T-Rex Runner: The Numbers Game

In a sport dominated by numbers— mileage, days runs, PRs— what happens when you stop counting?


No matter what distance you run, it can sometimes feel like our sport is entirely focused around numbers: how many miles you ran, how many times a week you run, pace per mile, race pace, weekly mileage, tempo pace – the list goes on and on. Forgive the generalization, but many runners I have met have fairly organized type A personalities and love all of the numbers involved in the sport. From marking their mileage on a calendar to logging in a notebook or keeping an incredibly detailed spreadsheet, runners are notorious for jotting down all the important numbers with hopes of seeing improvement over time.

In addition to the numbers, many also track the seemingly mundane details of their runs in hopes of finding a pattern. What clothing did they wear? What was the weather like? Did they wear the same shoes two days in a row? The truly dedicated (or obsessive) among us can probably find meaning in nearly any pattern and value in virtually any spreadsheet.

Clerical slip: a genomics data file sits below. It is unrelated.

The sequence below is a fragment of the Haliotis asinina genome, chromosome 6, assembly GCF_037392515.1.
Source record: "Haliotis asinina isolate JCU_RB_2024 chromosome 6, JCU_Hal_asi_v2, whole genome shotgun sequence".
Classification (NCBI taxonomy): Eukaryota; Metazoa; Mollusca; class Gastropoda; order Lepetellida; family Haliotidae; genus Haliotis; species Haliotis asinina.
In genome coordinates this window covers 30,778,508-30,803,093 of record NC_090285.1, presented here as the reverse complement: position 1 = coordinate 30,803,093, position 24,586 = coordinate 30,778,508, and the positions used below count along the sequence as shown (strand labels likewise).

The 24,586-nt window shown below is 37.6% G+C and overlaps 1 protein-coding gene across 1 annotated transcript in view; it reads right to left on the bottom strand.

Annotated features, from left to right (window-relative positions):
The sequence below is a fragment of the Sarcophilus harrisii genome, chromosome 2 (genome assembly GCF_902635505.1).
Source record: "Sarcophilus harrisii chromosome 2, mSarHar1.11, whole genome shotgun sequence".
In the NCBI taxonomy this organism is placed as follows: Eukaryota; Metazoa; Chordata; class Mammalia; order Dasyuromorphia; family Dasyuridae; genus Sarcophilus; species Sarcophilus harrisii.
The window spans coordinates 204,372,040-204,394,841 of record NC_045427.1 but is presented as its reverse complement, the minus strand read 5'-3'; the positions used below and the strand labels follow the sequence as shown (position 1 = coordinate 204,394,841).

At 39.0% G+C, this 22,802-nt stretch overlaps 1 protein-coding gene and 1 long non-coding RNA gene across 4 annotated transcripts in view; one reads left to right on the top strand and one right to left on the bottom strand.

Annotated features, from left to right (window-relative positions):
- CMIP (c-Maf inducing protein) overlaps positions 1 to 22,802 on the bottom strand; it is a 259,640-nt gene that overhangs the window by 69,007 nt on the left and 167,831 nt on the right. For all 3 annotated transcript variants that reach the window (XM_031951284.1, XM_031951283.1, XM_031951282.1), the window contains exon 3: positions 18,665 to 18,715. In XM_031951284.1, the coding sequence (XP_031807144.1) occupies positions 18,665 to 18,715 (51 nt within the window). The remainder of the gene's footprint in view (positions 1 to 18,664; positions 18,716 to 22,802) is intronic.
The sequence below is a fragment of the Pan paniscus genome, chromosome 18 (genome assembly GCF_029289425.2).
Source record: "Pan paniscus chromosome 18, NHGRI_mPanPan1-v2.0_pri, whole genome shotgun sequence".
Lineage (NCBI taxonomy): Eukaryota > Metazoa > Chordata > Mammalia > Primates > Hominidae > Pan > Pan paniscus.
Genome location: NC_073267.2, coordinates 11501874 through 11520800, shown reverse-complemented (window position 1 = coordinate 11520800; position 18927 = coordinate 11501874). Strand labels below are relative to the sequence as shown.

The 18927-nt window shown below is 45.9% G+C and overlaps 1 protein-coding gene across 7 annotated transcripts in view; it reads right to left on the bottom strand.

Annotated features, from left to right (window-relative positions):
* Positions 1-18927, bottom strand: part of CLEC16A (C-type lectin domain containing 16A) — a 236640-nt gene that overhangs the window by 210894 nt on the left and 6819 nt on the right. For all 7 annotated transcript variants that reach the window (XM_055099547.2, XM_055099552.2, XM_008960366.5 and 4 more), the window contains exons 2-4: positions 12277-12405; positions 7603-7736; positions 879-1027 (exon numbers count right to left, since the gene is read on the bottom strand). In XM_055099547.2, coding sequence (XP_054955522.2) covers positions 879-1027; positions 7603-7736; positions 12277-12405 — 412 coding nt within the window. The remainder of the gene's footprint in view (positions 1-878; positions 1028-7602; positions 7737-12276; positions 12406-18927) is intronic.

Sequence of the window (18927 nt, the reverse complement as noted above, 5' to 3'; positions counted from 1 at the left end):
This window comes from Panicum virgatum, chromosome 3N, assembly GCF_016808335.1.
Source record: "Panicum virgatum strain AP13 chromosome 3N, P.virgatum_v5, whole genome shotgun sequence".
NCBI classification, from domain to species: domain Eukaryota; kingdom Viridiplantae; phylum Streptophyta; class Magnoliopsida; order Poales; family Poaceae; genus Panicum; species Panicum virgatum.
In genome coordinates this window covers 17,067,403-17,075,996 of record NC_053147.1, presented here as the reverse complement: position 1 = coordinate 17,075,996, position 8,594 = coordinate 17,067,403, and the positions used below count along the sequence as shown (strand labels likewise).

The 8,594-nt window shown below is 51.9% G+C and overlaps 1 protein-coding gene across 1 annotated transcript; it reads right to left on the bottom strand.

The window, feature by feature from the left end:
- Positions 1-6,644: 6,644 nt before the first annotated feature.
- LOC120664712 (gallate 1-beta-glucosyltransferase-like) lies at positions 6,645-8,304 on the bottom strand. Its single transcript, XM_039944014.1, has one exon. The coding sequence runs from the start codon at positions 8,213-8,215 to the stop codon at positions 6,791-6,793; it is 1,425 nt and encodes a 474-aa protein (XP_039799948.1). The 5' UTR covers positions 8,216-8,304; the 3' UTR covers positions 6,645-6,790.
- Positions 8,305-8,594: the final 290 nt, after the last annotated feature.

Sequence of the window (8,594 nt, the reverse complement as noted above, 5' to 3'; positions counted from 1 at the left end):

Related: That Kind of Runner

At various points in my running career, I’ve experienced the entire spectrum of record-keeping insanity. I tend to take extensive notes when I’m in a tough training cycle, mark mileage only on my calendar when I’m running for fun, and not record anything at all when I’m injured or running sporadically because I get too upset. I’m not big on data or numbers, primarily because I get frustrated when I see that I had a bad day. In fact, right now I’m doing my entire marathon training cycle without a Garmin! While I certainly see the value in taking stock of all those numbers, I do better mentally when I take numbers out of the equation (ha!). It helps that I’m not particularly competitive, as data can certainly help you improve.

What sort of records do you keep of your training? Do you think it helps you improve?